Tuesday, February 23, 2010

One question: Stephen H. Greer

I don't usually bother with entrepreneur's stories, unless they happen to include the creation of a major company. But Stephen Greer's Starting from Scrap: An Entrepreneurial Success Story coming in March from Burford Books proved to be a compulsive read.

Greer's improbable tale starts with him arriving in Hong Kong in Feburary 1993 at age 24 with a few thousand bucks, no job, not speaking Chinese, and no tangible prospects...other than the idea of getting rich in Asia's economic boom. And he does!

This kid from Pittsburgh ends up building a $250 million international scrap recycling business over the next 14 years. What happens in between is a story that every wannabe entrepreneur should read: first, because it vividly describes the highs, the lows, and the personal costs of starting your own business; and second, because anyone who has ever started a business on a bootstring will tell you it rings true.

My question for Stephen: Looking back, what personal trait turned out to be most important to your success? Here's his answer:

I would say persistence. What I uncovered in my pursuit of success as an entrepreneur is that most things do not come easily and that even if all the logic stacks up behind an idea, it is sweat, persistence, and determination that make it happen.

Along the way, I often wondered if I was going to make it and felt frustrated, if not cheated, that I was not achieving the planned results. Sometimes the problems were beyond my control: employee fraud, interference from corrupt government officials, even Mother Nature. It seemed the harder I swam, the more strongly the current pulled against me. But I truly felt I was doing the right things at the right time in the right place and believed that if I could just overcome the current hurdle, it would be smooth sailing going forward. Of course it was not, but that belief gave me the strength to stay in the battle.

My hunch turned out to be correct and I was generously rewarded when our plans started to achieve success. Ultimately, a large publicly-listed company recognized the value that our hard work had created and bought us out at an attractive valuation. But I think many people would have quit before achieving that successful end result because of the pain that had to be endured to get there.

Of course, my advice to up-and-coming entrepreneurs is to strenuously challenge and test the logic behind your idea. But if you still find merit in your plans after that and believe the market will value what you are doing, be tenacious and persistent in the pursuit of your plans and goals.

Tuesday, February 9, 2010

ITWeb discovers Ayn Rand and Business

It's always exciting to find a book you've written getting attention in the press. In this case, it's Ayn Rand and Business and the press is Mandy de Waal, a columnist on South Africa's ITWeb. Here's what she wrote:

Born 105 years ago, Ayn Rand...is experiencing a major revival. The Washington Post declared Randoids 'in' for 2010; Hollywood is remaking her movies; and Rand book sales are brisk. Yaron Brook, president of the Ayn Rand Institute, says sales of Atlas Shrugged are “going through the roof”. Rand's magnum opus made it into Amazon.com's top 50, selling more than 500,000 copies in 2009.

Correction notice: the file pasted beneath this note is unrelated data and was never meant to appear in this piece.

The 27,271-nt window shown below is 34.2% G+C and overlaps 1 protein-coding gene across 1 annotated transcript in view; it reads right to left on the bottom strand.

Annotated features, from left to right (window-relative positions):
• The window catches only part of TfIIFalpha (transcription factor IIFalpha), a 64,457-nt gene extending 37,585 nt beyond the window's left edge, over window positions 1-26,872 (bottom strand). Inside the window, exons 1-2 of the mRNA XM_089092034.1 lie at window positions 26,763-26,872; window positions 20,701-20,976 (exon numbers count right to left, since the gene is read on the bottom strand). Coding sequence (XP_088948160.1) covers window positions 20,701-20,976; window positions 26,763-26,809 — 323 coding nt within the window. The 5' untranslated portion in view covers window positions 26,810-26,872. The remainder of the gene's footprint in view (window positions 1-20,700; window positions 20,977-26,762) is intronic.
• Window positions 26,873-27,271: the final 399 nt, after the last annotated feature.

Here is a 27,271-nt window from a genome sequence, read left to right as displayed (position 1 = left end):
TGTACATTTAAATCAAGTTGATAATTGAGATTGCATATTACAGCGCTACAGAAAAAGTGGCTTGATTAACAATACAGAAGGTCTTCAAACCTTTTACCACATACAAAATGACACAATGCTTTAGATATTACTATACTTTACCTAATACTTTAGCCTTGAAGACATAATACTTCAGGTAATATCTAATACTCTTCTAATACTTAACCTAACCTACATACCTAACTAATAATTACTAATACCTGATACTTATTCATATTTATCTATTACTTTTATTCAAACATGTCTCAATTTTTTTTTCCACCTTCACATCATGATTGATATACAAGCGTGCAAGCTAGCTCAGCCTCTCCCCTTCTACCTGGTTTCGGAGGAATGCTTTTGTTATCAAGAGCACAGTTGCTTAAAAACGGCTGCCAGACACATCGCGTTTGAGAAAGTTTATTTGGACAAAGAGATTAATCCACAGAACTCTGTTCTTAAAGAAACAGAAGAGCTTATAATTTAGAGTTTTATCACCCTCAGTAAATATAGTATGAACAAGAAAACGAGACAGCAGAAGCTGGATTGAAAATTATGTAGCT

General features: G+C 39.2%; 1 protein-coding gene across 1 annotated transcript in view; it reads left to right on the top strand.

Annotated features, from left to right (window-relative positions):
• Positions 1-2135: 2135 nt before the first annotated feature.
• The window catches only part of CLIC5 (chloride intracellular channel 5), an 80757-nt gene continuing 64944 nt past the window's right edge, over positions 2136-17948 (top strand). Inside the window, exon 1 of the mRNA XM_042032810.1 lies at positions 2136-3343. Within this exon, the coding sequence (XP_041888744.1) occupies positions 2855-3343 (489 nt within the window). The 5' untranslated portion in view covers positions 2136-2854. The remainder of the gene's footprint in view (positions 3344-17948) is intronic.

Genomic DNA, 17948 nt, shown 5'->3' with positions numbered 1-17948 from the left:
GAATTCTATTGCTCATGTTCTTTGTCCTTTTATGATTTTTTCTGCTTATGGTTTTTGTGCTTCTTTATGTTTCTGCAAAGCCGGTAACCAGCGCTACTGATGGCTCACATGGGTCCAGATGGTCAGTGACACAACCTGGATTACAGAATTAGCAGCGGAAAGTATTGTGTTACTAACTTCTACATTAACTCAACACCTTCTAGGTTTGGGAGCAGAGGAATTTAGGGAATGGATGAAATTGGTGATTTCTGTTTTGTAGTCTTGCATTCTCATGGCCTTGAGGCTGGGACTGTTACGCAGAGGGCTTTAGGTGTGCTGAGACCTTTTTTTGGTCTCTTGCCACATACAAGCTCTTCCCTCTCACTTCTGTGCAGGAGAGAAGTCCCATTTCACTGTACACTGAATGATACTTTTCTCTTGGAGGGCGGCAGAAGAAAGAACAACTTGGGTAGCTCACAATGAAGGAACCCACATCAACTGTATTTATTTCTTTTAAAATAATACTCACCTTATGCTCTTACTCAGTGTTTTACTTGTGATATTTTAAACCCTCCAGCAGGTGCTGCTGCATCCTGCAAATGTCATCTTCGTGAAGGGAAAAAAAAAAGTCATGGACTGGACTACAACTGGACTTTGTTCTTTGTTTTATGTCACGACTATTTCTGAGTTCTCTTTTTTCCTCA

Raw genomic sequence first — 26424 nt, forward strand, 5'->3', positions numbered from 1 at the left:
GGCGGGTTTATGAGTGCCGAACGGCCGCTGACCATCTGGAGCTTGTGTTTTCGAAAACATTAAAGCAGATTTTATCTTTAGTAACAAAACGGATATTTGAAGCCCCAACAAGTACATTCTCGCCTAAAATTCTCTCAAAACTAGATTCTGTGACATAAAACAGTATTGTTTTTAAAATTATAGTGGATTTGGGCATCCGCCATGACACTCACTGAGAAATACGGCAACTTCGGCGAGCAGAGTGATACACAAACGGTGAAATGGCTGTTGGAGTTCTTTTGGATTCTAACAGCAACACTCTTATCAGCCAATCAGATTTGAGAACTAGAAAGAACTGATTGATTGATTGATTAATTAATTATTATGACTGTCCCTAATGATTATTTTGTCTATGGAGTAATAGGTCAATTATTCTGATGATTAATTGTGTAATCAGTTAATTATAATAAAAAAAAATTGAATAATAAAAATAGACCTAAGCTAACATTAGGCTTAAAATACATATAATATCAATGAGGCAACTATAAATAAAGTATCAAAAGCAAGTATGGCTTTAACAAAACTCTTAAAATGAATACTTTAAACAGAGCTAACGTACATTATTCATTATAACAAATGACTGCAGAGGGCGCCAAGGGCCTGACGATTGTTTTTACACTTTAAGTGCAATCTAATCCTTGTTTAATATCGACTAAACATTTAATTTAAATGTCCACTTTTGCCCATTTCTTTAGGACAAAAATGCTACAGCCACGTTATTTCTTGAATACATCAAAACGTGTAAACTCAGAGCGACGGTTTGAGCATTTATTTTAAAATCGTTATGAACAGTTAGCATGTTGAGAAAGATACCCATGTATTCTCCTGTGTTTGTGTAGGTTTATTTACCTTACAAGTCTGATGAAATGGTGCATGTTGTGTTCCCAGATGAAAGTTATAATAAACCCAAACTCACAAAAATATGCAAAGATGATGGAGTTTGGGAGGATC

“The explosion in sales of Atlas Shrugged more than a half century after its initial publication is truly remarkable,” says Brook. “People are discovering the prescience of Ayn Rand's writing. They're seeing the policies of Atlas Shrugged villains Wesley Mouch and Cuffy Meigs acted out by our government officials today. They're looking for answers on how to stop government intrusion in our lives. Atlas Shrugged provides those answers, and many more.”

Rand's thoughts have never been more relevant given the global market collapse, followed by government rescue plans and other attempts at controlling markets. Laissez-faire capitalism was always Rand's ideal political-economic system. “It is a system where men deal with one another, not as victims and executioners, nor as masters and slaves, but as traders, by free, voluntary exchange to mutual benefit,” said Rand. “It is a system where no man may obtain any values from others by resorting to physical force, and no man may initiate the use of physical force against others. The government acts only as a policeman that protects man's rights; it uses physical force only in retaliation and only against those who initiate its use, such as criminals or foreign invaders. In a system of full capitalism, there should be (but, historically, has not yet been) a complete separation of state and economics, in the same way and for the same reasons as the separation of state and church.”

Rand's personal journey was nothing short of astonishing, and saw her transform from a shopkeeper's daughter in communist Russia to one of the world's leading proponents of laissez-faire capitalism. In their book Ayn Rand and Business, Donna Greiner and Theodore Kinni interpret the fiction and philosophy of this staunch and radical champion for capitalism. Not only do Greiner and Kinni clearly explain the fundamentals of Objectivism, they describe how business leaders can integrate these philosophies into their personal lives and industry. Written in the spirit of Rand's own perspective, this business book is anchored in practicality, well organised and goal-oriented...read the rest here